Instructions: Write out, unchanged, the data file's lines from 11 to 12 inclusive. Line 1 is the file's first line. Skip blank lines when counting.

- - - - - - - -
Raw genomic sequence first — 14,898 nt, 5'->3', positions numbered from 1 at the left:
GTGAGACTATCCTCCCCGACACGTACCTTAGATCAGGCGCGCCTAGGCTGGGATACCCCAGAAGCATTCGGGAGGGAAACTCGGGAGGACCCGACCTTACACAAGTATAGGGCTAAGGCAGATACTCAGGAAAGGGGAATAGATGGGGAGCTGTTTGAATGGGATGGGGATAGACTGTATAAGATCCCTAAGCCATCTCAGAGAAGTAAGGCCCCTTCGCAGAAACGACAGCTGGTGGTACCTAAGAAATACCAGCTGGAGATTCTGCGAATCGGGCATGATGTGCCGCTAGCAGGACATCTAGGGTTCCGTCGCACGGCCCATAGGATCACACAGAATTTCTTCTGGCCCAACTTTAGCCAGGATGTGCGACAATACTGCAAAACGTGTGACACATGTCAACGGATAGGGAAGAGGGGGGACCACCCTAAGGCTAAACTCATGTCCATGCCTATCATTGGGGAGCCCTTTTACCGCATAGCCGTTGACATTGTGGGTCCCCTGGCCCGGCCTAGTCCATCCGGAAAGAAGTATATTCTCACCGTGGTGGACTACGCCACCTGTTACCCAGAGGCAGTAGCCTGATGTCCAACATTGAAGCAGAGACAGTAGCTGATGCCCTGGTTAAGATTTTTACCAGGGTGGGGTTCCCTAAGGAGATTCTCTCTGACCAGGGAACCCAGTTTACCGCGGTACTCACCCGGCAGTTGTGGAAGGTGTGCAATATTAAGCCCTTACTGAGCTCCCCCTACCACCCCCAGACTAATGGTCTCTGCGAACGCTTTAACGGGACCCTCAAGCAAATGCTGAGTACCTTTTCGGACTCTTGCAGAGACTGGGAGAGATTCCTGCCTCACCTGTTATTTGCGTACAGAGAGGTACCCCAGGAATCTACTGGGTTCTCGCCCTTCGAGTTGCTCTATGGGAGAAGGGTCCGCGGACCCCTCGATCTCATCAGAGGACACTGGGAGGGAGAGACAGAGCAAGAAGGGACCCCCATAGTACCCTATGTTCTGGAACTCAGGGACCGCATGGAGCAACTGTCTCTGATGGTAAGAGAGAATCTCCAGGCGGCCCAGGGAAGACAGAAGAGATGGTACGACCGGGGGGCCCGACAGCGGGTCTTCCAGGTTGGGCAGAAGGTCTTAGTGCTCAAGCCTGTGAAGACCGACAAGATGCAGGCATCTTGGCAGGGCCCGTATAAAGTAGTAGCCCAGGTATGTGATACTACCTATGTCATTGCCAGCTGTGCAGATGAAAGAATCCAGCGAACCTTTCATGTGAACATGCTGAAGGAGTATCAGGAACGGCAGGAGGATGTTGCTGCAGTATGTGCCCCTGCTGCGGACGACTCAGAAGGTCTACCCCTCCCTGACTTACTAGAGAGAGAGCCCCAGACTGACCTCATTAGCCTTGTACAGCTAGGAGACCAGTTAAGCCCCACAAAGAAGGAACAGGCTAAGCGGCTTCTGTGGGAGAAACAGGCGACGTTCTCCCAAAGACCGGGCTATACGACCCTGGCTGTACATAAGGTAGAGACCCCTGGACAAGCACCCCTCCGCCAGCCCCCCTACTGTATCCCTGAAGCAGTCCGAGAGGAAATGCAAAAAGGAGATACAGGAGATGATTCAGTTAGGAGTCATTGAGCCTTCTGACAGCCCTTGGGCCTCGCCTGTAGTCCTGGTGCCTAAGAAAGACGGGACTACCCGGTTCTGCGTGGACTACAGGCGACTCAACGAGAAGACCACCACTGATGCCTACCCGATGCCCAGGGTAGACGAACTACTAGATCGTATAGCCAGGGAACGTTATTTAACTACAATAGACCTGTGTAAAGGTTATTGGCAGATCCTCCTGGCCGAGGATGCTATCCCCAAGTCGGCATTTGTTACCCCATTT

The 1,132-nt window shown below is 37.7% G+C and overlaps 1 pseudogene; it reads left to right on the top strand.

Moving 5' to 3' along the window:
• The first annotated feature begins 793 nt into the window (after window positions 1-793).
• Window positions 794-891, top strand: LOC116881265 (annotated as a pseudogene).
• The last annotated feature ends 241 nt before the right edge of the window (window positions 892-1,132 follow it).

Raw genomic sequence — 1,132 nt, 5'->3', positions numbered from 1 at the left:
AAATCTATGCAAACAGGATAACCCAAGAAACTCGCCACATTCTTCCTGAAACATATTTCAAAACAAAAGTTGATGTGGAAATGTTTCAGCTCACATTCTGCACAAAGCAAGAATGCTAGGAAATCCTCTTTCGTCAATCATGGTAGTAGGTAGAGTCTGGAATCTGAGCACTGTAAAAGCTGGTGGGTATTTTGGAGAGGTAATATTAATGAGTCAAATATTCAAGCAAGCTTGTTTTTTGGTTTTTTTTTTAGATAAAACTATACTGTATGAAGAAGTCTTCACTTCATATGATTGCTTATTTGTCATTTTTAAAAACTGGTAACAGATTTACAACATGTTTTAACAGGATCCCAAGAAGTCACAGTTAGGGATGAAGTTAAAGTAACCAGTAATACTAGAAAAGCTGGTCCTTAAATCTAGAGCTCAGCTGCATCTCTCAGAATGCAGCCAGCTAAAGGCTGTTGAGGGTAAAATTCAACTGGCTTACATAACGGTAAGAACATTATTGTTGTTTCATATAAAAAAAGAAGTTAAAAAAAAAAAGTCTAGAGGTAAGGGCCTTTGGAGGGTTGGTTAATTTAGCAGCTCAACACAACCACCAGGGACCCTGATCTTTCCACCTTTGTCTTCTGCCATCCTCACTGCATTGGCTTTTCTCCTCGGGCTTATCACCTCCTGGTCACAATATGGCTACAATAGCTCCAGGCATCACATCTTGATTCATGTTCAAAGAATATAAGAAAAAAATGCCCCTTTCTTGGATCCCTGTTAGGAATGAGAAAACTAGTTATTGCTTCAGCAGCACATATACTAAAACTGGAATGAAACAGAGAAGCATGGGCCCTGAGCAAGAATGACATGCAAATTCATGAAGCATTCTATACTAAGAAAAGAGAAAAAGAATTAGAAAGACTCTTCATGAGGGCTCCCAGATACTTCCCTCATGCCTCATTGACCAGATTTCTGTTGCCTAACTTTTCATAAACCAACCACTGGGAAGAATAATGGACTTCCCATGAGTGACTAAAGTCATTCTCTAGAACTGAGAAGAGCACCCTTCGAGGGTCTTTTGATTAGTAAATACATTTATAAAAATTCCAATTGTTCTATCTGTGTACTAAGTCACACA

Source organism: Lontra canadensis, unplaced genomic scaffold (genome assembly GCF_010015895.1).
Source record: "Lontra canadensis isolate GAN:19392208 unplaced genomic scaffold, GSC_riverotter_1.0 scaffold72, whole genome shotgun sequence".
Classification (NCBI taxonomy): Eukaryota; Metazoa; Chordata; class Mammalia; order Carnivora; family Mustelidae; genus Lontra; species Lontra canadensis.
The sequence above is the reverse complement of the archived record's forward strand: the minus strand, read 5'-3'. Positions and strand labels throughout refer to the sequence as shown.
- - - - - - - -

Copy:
Source record: "Lontra canadensis isolate GAN:19392208 unplaced genomic scaffold, GSC_riverotter_1.0 scaffold72, whole genome shotgun sequence".
Classification (NCBI taxonomy): Eukaryota; Metazoa; Chordata; class Mammalia; order Carnivora; family Mustelidae; genus Lontra; species Lontra canadensis.